Work of the Week– “Trout Vase” by Ken Carder

Monday, March 27, 2017

By Matt GorgaTrout Vase

It’s late March in Western North Carolina. For me, that means its time to dust off that fly rod, put on those waders and take advantage of the many rivers and streams that this area has to offer.

Browsing the Museum’s Permanent Collection, I came upon this vase by Ken Carder. I just spent the day on the Green River in Saluda, NC, and since this is the first week of Spring, this piece seems fitting for this week’s “Work of the Week.”

The vase is hot-sculpted and blown glass. I have always been fascinated by the skills required to work with hot glass. The time constraint is what really baffles me… Watching glass blowers craft beautiful works of art in a matter of minutes is truly awe inspiring.

The artist, Ken Carder, is an Ohio native, was born in 1955 and currently works and lives in Collinsville, CT. He has a strong connection to the Western North Carolina area, where from 1984 to 1988 he spent time at the Penland School of Crafts working as an assistant to Harvey Littleton and William Bernstein before becoming an artist in residence. Carder later opened his own studio in 1988. His work is in collections at the Mint Museum, the Glass Museum Ebetoft (Denmark) and the Glas Museum Oberglas (Austria).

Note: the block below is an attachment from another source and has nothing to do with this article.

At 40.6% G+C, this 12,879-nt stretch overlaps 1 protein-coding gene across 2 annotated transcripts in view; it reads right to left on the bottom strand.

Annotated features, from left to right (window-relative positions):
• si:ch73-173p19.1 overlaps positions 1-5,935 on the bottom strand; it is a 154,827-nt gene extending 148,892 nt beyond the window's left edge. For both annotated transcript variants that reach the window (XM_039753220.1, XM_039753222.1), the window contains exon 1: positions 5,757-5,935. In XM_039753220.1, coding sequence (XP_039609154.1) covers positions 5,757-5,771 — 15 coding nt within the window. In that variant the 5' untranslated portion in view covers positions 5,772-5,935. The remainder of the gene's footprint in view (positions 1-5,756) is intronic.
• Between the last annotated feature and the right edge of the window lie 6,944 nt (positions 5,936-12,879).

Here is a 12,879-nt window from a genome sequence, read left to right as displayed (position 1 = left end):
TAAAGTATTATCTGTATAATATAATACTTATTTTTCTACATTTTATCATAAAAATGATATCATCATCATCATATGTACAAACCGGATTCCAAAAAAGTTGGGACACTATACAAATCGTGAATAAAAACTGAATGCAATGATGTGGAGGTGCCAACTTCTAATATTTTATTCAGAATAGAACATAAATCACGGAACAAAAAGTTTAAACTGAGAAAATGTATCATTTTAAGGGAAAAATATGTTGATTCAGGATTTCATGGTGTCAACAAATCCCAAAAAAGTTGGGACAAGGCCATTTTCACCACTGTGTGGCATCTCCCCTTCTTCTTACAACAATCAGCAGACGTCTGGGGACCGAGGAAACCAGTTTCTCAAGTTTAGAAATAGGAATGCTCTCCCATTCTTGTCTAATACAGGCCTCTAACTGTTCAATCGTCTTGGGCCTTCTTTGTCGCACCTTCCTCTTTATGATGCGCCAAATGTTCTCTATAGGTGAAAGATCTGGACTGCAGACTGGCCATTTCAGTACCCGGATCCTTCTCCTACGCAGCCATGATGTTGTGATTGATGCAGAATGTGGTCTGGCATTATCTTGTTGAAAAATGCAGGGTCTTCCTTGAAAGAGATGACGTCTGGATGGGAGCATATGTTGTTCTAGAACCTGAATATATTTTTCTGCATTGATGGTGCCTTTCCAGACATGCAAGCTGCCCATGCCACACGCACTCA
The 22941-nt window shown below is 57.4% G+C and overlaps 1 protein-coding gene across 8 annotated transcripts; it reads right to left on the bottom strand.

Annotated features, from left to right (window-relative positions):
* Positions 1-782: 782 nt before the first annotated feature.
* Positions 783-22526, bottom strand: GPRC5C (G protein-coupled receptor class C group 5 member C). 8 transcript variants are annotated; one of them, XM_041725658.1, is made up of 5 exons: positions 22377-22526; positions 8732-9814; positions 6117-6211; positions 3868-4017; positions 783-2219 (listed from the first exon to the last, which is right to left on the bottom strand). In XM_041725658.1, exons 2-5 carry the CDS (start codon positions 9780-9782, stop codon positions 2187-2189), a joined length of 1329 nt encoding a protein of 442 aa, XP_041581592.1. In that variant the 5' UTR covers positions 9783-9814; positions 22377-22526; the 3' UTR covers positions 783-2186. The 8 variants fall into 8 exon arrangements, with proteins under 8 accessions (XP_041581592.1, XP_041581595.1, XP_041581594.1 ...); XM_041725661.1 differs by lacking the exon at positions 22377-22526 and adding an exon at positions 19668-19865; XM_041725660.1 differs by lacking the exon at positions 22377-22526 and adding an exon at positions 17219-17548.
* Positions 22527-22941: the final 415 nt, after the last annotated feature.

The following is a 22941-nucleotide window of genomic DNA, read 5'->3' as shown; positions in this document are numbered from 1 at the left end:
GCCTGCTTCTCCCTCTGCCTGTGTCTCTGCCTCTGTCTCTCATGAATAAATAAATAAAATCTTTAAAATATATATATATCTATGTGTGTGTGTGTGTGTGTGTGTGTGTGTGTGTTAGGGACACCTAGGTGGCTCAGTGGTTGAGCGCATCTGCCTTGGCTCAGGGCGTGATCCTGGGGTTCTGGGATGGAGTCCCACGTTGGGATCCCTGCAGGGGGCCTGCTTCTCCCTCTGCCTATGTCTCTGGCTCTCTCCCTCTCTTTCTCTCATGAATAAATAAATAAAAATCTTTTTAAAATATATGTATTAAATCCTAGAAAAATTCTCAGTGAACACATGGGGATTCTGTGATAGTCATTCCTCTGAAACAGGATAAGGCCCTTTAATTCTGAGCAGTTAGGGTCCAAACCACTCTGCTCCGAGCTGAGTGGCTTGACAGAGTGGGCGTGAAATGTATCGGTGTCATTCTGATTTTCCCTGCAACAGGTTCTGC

Rainbow trout are a beautiful fish, and it’s impressive that Carder was able to transpose this beauty to glass. The cool shades of blue and green make the reds really pop out you, but not in an aggressive way. To me, the piece is soothing.

Now, I know not everyone enjoys fishing, but fly-fishing is an experience by itself. It  is one of the most serene outdoor activities that I have ever participated in, and I highly recommend hiring a local guide and giving it a try.

This vase brings to my mind a cozy river house, windows open, with the sounds of birds chirping and a steady flowing river filling the air.

Sounds like Spring to me…

Artwork above: Ken Carder, Trout Vase, 1999, Glass, Hot-worked and blown, 15 x 12.75 x 9 inches, Gift of Sonia and Isaac Luski, Permanent Collection